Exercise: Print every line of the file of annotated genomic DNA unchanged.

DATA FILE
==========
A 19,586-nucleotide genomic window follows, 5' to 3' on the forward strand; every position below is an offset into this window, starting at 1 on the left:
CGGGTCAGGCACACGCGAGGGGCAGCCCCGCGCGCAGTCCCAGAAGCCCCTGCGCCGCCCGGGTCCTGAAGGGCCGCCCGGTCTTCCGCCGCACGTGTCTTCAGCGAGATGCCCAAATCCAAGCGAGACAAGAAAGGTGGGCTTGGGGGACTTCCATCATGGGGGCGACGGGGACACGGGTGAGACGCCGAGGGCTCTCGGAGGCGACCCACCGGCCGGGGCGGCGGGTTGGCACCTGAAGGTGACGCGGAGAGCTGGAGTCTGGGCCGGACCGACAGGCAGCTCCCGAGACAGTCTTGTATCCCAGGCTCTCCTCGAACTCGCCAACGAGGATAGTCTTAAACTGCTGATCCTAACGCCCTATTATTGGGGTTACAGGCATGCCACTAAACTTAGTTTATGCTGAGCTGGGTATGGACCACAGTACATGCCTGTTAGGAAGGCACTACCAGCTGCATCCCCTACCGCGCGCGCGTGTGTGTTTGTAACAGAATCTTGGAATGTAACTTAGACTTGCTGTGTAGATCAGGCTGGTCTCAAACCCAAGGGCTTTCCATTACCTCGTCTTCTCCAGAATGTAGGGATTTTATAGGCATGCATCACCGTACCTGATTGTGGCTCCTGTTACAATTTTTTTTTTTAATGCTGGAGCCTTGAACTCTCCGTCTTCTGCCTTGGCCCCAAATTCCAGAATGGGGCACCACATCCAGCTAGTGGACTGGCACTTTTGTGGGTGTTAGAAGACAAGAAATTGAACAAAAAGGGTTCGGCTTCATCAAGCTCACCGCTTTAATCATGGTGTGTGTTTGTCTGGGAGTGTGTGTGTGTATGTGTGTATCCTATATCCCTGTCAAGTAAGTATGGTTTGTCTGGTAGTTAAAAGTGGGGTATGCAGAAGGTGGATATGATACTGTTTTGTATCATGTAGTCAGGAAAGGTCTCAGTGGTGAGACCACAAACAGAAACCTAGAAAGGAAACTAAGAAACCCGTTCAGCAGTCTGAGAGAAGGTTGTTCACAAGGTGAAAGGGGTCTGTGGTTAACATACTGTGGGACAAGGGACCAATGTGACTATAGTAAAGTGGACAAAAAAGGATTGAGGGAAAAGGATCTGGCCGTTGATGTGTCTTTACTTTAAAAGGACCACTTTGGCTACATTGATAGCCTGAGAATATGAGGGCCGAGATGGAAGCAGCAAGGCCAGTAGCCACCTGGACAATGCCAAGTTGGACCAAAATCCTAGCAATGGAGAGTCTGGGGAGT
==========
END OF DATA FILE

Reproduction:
A 19,586-nucleotide genomic window follows, 5' to 3' on the forward strand; every position below is an offset into this window, starting at 1 on the left:
CGGGTCAGGCACACGCGAGGGGCAGCCCCGCGCGCAGTCCCAGAAGCCCCTGCGCCGCCCGGGTCCTGAAGGGCCGCCCGGTCTTCCGCCGCACGTGTCTTCAGCGAGATGCCCAAATCCAAGCGAGACAAGAAAGGTGGGCTTGGGGGACTTCCATCATGGGGGCGACGGGGACACGGGTGAGACGCCGAGGGCTCTCGGAGGCGACCCACCGGCCGGGGCGGCGGGTTGGCACCTGAAGGTGACGCGGAGAGCTGGAGTCTGGGCCGGACCGACAGGCAGCTCCCGAGACAGTCTTGTATCCCAGGCTCTCCTCGAACTCGCCAACGAGGATAGTCTTAAACTGCTGATCCTAACGCCCTATTATTGGGGTTACAGGCATGCCACTAAACTTAGTTTATGCTGAGCTGGGTATGGACCACAGTACATGCCTGTTAGGAAGGCACTACCAGCTGCATCCCCTACCGCGCGCGCGTGTGTGTTTGTAACAGAATCTTGGAATGTAACTTAGACTTGCTGTGTAGATCAGGCTGGTCTCAAACCCAAGGGCTTTCCATTACCTCGTCTTCTCCAGAATGTAGGGATTTTATAGGCATGCATCACCGTACCTGATTGTGGCTCCTGTTACAATTTTTTTTTTTAATGCTGGAGCCTTGAACTCTCCGTCTTCTGCCTTGGCCCCAAATTCCAGAATGGGGCACCACATCCAGCTAGTGGACTGGCACTTTTGTGGGTGTTAGAAGACAAGAAATTGAACAAAAAGGGTTCGGCTTCATCAAGCTCACCGCTTTAATCATGGTGTGTGTTTGTCTGGGAGTGTGTGTGTGTATGTGTGTATCCTATATCCCTGTCAAGTAAGTATGGTTTGTCTGGTAGTTAAAAGTGGGGTATGCAGAAGGTGGATATGATACTGTTTTGTATCATGTAGTCAGGAAAGGTCTCAGTGGTGAGACCACAAACAGAAACCTAGAAAGGAAACTAAGAAACCCGTTCAGCAGTCTGAGAGAAGGTTGTTCACAAGGTGAAAGGGGTCTGTGGTTAACATACTGTGGGACAAGGGACCAATGTGACTATAGTAAAGTGGACAAAAAAGGATTGAGGGAAAAGGATCTGGCCGTTGATGTGTCTTTACTTTAAAAGGACCACTTTGGCTACATTGATAGCCTGAGAATATGAGGGCCGAGATGGAAGCAGCAAGGCCAGTAGCCACCTGGACAATGCCAAGTTGGACCAAAATCCTAGCAATGGAGAGTCTGGGGAGT